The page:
Episode 036: Getting SMART With Your Music

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The idea for this episode came from a listener in Australia.  

Sue writes: “As a suggestion for a podcast, I would like one on your SMART approach to a music piece in action. Showing how you can change a learnt piece to a different rhythm, style, etc.”

Get SMART with your music resource sheet

Lydia, 7

“King of the Land” from My First Piano Adventures Lesson Book B

Lydia changed the STYLE of her piece simply by moving to lower and higher registers on the piano. I love that she sings along as the plays. This tells me her listening skills are developing right along with her reading skills.

Ashlynn, 13

“Westminster Chimes” from Piano Adventures Lesson Book 3B

Ashlynn also changes the STYLE of her piece by arpeggiating or rolling some of the chords rather than playing them as a block of sound. Ashlynn is a bit self conscious and prefers to read her music. Getting SMART isn’t something she is very comfortable with.  As her teacher, I want to encourage even the smallest creative spark that I see in her playing.

Amelia, 8

“Mixed Up Song” from Piano Adventures Lesson Book Level 1

Amelia got SMART with the melody of her piece by moving some melody notes in the opposite direction from the notation. She also changed stepping notes into skipping notes.

Quincey, 9

“Are You Sleeping?” (Frere Jacques) from Piano Pronto Movement 1

I’m so proud of Quincey and her mom for making arrangements for her to keep practicing at her grandparent’s home while her mother was out of the country. Not only did she arrange a Skype lesson during her regular lesson time but she also brought a portable keyboard to practice on.

Quincey got SMART with her song by turning some of the melodic phrases “upside down”.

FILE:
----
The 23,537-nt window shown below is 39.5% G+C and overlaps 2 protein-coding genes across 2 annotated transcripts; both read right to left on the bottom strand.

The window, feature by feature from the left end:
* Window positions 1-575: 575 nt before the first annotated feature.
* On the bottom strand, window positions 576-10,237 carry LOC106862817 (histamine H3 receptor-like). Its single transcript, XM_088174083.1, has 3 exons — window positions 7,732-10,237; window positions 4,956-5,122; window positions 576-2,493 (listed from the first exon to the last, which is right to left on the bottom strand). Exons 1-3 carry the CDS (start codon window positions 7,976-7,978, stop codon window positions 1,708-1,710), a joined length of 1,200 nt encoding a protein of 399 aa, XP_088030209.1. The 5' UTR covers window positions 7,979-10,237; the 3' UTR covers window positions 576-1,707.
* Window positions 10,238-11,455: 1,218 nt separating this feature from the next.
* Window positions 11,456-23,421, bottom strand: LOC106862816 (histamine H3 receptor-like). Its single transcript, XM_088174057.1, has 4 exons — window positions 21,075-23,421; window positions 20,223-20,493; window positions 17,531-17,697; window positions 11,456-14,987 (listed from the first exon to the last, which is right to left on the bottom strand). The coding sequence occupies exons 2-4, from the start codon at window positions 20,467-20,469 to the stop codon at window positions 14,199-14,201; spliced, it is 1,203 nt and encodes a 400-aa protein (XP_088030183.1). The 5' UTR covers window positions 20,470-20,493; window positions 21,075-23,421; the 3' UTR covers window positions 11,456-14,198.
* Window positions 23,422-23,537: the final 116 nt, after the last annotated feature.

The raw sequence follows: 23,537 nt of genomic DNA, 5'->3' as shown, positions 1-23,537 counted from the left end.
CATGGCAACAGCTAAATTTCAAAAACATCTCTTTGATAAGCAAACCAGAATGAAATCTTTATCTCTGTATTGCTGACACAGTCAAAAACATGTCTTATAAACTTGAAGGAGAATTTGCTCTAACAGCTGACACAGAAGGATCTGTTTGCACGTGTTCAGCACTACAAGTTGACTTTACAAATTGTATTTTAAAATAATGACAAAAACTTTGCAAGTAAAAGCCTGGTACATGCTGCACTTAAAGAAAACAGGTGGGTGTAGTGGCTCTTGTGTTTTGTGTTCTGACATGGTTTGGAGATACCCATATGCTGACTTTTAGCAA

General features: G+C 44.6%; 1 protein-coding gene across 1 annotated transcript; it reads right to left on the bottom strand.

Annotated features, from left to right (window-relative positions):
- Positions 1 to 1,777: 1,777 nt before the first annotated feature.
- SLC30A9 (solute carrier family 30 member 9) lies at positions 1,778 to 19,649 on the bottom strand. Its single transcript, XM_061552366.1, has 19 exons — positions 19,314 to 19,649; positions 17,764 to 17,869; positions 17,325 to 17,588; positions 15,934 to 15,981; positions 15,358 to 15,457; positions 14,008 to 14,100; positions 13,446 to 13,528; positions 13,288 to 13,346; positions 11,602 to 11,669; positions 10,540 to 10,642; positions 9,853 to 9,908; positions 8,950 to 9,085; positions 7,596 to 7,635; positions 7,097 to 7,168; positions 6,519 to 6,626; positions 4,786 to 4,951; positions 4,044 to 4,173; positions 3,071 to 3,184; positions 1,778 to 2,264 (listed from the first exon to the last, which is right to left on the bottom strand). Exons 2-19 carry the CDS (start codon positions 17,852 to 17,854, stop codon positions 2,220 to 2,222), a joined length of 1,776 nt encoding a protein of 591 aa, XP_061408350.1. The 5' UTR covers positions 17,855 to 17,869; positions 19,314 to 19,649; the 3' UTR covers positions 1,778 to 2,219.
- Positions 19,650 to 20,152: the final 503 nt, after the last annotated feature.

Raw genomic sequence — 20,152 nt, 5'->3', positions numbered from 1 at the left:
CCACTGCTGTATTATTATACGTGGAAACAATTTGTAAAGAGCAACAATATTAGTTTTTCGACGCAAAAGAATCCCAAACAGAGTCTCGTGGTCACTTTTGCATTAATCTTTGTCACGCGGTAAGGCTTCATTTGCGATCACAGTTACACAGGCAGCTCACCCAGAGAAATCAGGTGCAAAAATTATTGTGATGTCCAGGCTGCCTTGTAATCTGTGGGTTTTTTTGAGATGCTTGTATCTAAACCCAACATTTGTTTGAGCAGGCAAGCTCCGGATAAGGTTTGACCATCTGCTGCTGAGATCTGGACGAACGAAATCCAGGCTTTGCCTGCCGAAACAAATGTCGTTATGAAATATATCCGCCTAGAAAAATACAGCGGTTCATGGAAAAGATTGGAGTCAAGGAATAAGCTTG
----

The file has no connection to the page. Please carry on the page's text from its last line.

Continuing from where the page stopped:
Sadie, 11

“Joshua Fought the Battle of Jericho” from Piano Adventures Lesson Book 3A

Sadie decided to transpose her piece from A minor to D minor. Transposing a piece is a challenging skill for students to learn because they are reading the notation on the staff while their hands actually play “incorrect” piano keys. They are not playing what they read.  This causes students to need to read the relationship between notes – the intervals – in order to perform in the new key.

Accompanists and church musicians use this skill a great deal to accommodate those they play for.  If a song is not in a comfortable key for a vocalist, being able to transpose to a higher or lower key is an invaluable asset.

Luke, 10

“Rondo Alla Turca” from Famous & Fun Classic Themes Book 3 arranged by Carol Matz

Luke experimented with the Rhythm portion of Get SMART. Rather than playing chords as blocks, he broke the chords into individual notes.

Lexi, 11

“Beach Party” from Piano Adventures Lesson Book 2B

Lexi changed the whole mood of her piece by switching from Major to minor.  I showed her that by flattening the 3rd and 6th notes of the scale, in this case, E and A in C Major, her piece would become C minor. She also adjusted the ending of the piece.

“It sounded more like you were going to have a beach party but then it started raining.” Lexi

William, 10

“Campbells are Coming” from Piano Adventures Lesson Book 3A

William took this assignment very seriously! He incorporated bits from every part of the SMART challenge: he adjusted the Style, Melody, Articulations, Rhythm, and Tempo.  He even added his own introduction as well as a surprise ending! (And don’t you just love his manners!?)

Does your piano kid like to Get SMART and add their own personality to their music? I’d love for you to share a video on our Facebook page.

If you have a suggestion or a request for a podcast topic, please email me at info@pianoparentpodcast.com. I love to hear from you so send an email just to say hello!

Hey there and welcome!

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  • Susan

    Hi Shelly,
    Thanks for acting on my suggestion. I really enjoyed this podcast. It was great to hear the freedom/creativity given to the student using this approach and the student taking ownership of what they are playing. Well done!

    Sue (Australia)

  • Shelly Davis

    Hi Sue,
    Thanks to you for the awesome idea! My students really enjoyed this challenge; so much so that I had to divide their “SMART”s into two episodes!

    Thanks for listening!

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